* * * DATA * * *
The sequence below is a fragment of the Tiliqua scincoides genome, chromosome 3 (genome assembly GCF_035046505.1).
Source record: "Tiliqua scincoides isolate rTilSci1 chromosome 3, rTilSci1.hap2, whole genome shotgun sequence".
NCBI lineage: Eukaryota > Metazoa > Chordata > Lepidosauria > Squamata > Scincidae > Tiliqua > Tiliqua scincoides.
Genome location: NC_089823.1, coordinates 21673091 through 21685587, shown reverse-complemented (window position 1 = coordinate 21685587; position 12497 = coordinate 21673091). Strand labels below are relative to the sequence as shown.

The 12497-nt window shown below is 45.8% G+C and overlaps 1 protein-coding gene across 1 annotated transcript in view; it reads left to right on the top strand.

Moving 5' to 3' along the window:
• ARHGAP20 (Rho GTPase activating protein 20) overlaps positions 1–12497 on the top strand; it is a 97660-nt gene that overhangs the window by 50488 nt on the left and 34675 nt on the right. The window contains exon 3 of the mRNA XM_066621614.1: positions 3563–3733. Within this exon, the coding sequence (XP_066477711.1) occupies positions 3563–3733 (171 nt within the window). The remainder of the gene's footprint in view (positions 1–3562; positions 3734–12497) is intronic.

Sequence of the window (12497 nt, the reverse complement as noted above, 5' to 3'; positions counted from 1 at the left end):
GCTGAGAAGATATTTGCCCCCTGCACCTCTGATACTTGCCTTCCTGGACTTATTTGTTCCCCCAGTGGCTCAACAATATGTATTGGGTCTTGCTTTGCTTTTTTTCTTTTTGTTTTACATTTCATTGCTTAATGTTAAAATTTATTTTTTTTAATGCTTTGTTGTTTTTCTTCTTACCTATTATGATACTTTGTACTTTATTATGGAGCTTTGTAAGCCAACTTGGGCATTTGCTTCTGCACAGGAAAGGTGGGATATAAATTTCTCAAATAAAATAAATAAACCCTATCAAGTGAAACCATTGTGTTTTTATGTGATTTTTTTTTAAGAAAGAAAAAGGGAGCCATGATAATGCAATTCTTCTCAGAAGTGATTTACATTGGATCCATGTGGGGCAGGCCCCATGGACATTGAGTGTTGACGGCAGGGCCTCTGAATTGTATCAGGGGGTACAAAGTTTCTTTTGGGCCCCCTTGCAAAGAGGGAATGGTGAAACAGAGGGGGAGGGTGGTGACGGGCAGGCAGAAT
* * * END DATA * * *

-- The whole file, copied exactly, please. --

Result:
The sequence below is a fragment of the Tiliqua scincoides genome, chromosome 3 (genome assembly GCF_035046505.1).
Source record: "Tiliqua scincoides isolate rTilSci1 chromosome 3, rTilSci1.hap2, whole genome shotgun sequence".
NCBI lineage: Eukaryota > Metazoa > Chordata > Lepidosauria > Squamata > Scincidae > Tiliqua > Tiliqua scincoides.
Genome location: NC_089823.1, coordinates 21673091 through 21685587, shown reverse-complemented (window position 1 = coordinate 21685587; position 12497 = coordinate 21673091). Strand labels below are relative to the sequence as shown.

The 12497-nt window shown below is 45.8% G+C and overlaps 1 protein-coding gene across 1 annotated transcript in view; it reads left to right on the top strand.

Moving 5' to 3' along the window:
• ARHGAP20 (Rho GTPase activating protein 20) overlaps positions 1–12497 on the top strand; it is a 97660-nt gene that overhangs the window by 50488 nt on the left and 34675 nt on the right. The window contains exon 3 of the mRNA XM_066621614.1: positions 3563–3733. Within this exon, the coding sequence (XP_066477711.1) occupies positions 3563–3733 (171 nt within the window). The remainder of the gene's footprint in view (positions 1–3562; positions 3734–12497) is intronic.

Sequence of the window (12497 nt, the reverse complement as noted above, 5' to 3'; positions counted from 1 at the left end):
GCTGAGAAGATATTTGCCCCCTGCACCTCTGATACTTGCCTTCCTGGACTTATTTGTTCCCCCAGTGGCTCAACAATATGTATTGGGTCTTGCTTTGCTTTTTTTCTTTTTGTTTTACATTTCATTGCTTAATGTTAAAATTTATTTTTTTTAATGCTTTGTTGTTTTTCTTCTTACCTATTATGATACTTTGTACTTTATTATGGAGCTTTGTAAGCCAACTTGGGCATTTGCTTCTGCACAGGAAAGGTGGGATATAAATTTCTCAAATAAAATAAATAAACCCTATCAAGTGAAACCATTGTGTTTTTATGTGATTTTTTTTTAAGAAAGAAAAAGGGAGCCATGATAATGCAATTCTTCTCAGAAGTGATTTACATTGGATCCATGTGGGGCAGGCCCCATGGACATTGAGTGTTGACGGCAGGGCCTCTGAATTGTATCAGGGGGTACAAAGTTTCTTTTGGGCCCCCTTGCAAAGAGGGAATGGTGAAACAGAGGGGGAGGGTGGTGACGGGCAGGCAGAAT